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MPhil in Engineering for Sustainable Development

global challenges, engineering solutions

Sustainability in the Peruvian mining industry: Nature and value of sustainability-related production disruption in the operational phase of a mine’s life

The mining industry is rarely associated with sustainability, yet, the extraction of minerals enables development and technological advancement. A growing global population that desires to have the same life quality enjoyed in the developed world will require us to continue extracting minerals in order to fuel a sustainable and inclusive development. Even green technologies, such as wind turbines, require large amounts of metals. Therefore, to enhance this sector’s contribution to sustainable development, the industry needs to integrate sustainability principles into its operations.

Furthermore, the mining industry has a great opportunity to become more efficient and profitable by adopting sustainability principles. Many studies have analysed the direct and indirect financial losses for companies that do not take sustainability-related risks into account. Projects are delayed or even suspended are the most common example, however, few studies have attempted to understand the disruptions that unsustainable practices and situations have in operating projects. For that reason, this research aims to quantify and comprehend the impact that sustainability-related issues have on projects during their operational phase.

This research intends to quantify direct losses in production generated by unsustainable practices in order to make a business case for the importance of sustainability in the mining industry. However, it must be recognised that costs for mining companies also occur indirectly. Fines, damaged reputation, or loss of the management’s productivity that translates into opportunity costs are examples of other factors must also be considered in order to fully assess the magnitude of sustainability-related disruptions.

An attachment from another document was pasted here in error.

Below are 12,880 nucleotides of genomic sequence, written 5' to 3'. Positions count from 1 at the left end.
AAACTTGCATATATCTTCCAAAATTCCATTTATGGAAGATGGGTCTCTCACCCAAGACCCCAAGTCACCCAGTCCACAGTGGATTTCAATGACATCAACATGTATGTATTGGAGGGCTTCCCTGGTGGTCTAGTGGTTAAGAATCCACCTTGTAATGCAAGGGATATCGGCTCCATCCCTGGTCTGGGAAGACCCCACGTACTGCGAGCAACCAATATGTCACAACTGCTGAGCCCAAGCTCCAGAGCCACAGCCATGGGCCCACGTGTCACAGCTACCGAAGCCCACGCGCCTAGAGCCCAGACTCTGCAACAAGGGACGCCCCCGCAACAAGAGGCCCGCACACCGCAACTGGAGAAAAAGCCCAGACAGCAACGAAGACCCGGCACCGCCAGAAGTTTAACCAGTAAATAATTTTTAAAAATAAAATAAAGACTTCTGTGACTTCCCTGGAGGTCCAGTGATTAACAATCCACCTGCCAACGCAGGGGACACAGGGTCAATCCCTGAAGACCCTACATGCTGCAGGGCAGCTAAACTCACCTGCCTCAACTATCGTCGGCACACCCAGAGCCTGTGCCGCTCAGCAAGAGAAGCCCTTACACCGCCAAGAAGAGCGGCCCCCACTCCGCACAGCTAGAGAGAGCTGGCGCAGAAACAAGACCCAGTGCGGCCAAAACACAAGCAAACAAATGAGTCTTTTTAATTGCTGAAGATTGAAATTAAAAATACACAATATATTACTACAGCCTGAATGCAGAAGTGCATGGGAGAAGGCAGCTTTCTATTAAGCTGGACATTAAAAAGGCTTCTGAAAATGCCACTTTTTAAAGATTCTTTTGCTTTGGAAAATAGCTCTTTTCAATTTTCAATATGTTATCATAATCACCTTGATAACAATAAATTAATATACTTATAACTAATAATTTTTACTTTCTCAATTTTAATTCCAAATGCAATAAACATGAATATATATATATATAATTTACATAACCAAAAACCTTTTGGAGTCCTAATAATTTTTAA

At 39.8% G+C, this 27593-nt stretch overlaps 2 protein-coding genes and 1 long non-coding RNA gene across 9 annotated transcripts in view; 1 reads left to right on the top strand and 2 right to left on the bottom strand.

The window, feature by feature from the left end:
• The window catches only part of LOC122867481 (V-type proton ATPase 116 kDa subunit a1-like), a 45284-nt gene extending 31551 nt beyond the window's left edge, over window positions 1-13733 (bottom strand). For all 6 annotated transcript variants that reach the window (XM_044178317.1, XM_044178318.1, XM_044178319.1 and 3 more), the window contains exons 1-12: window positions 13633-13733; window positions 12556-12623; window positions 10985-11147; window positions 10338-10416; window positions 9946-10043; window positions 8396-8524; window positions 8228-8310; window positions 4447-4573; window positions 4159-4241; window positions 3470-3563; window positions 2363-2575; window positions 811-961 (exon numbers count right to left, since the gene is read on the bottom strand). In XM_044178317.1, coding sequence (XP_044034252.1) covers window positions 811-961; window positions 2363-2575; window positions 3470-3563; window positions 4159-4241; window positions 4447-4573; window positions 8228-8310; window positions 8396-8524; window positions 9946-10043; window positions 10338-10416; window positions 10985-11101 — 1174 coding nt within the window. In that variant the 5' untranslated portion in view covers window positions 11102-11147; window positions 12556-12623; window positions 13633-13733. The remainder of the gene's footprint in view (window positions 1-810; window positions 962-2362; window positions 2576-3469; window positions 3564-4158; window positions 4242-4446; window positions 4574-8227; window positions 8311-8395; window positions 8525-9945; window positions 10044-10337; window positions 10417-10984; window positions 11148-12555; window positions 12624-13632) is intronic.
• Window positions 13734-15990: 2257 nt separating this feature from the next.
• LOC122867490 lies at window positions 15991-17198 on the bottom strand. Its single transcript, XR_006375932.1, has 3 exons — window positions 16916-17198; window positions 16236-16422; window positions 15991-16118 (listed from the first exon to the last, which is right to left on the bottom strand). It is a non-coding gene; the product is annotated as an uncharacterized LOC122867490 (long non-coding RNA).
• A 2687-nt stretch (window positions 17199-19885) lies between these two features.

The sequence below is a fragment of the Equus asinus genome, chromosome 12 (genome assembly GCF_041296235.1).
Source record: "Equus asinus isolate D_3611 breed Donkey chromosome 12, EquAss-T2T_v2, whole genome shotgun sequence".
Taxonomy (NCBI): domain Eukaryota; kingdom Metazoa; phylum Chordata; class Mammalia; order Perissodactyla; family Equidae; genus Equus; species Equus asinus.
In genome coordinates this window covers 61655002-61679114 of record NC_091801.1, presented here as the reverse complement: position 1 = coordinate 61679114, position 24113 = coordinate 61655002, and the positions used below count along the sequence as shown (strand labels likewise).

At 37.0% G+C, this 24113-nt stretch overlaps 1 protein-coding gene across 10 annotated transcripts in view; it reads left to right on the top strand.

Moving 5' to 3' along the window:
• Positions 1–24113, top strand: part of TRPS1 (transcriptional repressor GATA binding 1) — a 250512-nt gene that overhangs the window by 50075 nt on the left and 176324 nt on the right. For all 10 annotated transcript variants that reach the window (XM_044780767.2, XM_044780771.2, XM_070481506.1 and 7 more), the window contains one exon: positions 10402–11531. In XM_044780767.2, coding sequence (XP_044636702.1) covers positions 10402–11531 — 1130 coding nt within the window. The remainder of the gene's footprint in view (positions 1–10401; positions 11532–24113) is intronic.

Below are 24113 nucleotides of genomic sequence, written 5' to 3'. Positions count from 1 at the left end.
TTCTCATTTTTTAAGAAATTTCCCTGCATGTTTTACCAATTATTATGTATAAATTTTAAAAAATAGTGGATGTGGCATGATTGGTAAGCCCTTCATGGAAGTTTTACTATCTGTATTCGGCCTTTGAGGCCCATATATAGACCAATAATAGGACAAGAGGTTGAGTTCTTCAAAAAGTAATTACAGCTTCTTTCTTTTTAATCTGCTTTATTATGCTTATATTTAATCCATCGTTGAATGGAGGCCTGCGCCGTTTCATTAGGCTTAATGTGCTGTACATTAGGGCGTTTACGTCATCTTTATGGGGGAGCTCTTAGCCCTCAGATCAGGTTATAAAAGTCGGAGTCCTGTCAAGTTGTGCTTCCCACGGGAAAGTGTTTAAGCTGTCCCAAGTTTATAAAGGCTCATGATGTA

The historical production of Peruvian mines between 2013 and 2017 has been analysed on a monthly basis in order to highlight the months when production decreased markedly. After analysing the production data for the most representative mines (accounting for more than 95% of the production of the targeted metals), several sources, including Peruvian newspapers and company reports, were reviewed to discover the nature of these disruptions, thereby allowing classification based on the causes. Out of a total value loss due to production disruptions of around USD 1.9 billion, 70% was identified as being sustainability-related, mainly conflicts with the community and a combination of increasingly extreme weather events and poor infrastructure planning. This represents 1.5% of the value of all the metal produced in the same time period or 5% of the gross profit made by mining companies. This is a substantial amount of value lost.


Course Overview


The need to engage in better problem definition through careful dialogue with all stakeholder groups and a proper recognition of context.


An ability to work with specialists from other disciplines and professional groups acknowledging that technical innovation and business skills also must be understood, nurtured and combined as precursors to the successful implementation of sustainable solutions.


An understanding of mechanisms for managing change in organisations so future engineers are equipped to play a leadership role.


An awareness of a range of assessment frameworks, sustainability metrics and methodologies such as Life Cycle Analysis, Systems Dynamics, Multi-Criteria Decision making and Impact Assessment.